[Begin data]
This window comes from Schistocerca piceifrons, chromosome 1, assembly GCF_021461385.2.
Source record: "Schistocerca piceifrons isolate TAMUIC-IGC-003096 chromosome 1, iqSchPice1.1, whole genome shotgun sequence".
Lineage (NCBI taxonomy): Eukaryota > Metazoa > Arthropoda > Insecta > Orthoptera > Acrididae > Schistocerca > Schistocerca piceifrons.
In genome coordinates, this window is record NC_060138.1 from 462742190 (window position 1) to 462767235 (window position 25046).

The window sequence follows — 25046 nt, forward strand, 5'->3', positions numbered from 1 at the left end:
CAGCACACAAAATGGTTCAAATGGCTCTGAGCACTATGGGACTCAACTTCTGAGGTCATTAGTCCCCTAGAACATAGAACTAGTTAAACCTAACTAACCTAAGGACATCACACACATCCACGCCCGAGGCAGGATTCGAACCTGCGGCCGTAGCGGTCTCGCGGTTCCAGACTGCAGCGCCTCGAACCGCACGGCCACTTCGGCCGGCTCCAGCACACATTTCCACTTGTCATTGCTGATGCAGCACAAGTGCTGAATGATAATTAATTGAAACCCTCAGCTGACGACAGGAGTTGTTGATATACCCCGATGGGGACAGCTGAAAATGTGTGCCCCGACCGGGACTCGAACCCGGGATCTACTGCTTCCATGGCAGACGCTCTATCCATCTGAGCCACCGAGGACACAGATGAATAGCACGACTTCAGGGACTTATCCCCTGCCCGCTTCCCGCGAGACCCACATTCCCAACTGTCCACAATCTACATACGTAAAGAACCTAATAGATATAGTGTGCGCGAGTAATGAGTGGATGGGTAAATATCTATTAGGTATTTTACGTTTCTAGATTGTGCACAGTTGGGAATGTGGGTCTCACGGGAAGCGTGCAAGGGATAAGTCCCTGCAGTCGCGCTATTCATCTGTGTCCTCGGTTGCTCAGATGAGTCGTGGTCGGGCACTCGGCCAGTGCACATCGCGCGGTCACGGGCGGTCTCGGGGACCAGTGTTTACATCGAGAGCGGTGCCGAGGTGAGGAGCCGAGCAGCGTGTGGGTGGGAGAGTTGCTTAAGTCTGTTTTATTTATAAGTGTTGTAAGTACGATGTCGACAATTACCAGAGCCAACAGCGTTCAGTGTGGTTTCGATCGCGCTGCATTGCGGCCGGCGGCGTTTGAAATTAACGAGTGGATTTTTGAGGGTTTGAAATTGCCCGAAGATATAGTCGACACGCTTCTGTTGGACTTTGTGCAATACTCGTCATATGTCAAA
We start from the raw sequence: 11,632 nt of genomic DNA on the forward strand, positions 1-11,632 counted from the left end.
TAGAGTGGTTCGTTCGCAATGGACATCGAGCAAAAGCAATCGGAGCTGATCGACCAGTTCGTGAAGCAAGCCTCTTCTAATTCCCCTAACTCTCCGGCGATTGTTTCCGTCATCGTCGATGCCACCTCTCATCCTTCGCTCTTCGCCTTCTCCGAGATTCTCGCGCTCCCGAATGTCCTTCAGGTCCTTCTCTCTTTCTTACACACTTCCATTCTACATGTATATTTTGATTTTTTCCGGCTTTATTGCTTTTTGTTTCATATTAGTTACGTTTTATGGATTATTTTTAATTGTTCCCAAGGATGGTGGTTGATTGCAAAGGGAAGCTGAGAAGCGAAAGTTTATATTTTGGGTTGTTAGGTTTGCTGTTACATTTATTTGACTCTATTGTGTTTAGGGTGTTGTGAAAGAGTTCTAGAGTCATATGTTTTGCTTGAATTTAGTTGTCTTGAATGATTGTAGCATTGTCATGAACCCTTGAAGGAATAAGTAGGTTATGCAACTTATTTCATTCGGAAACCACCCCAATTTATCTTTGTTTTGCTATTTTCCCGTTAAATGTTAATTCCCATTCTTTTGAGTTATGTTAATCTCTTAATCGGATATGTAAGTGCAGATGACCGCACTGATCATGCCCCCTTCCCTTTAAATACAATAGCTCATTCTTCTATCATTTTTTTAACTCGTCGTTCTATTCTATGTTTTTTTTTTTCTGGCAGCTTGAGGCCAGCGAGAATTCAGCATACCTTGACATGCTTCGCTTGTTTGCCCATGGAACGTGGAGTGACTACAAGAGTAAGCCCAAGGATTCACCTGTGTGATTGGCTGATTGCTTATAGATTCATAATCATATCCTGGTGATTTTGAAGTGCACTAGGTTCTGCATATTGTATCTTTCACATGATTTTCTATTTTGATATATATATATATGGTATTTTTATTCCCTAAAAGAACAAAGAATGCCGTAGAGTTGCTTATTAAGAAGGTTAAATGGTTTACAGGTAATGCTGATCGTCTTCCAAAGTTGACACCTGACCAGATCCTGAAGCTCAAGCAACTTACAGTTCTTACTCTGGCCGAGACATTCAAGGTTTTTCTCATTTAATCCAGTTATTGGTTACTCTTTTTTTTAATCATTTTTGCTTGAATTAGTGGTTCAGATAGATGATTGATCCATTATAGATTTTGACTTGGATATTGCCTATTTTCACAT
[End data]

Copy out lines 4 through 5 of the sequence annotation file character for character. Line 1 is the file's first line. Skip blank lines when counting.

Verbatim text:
In genome coordinates, this window is record NC_060138.1 from 462742190 (window position 1) to 462767235 (window position 25046).

The window sequence follows — 25046 nt, forward strand, 5'->3', positions numbered from 1 at the left end: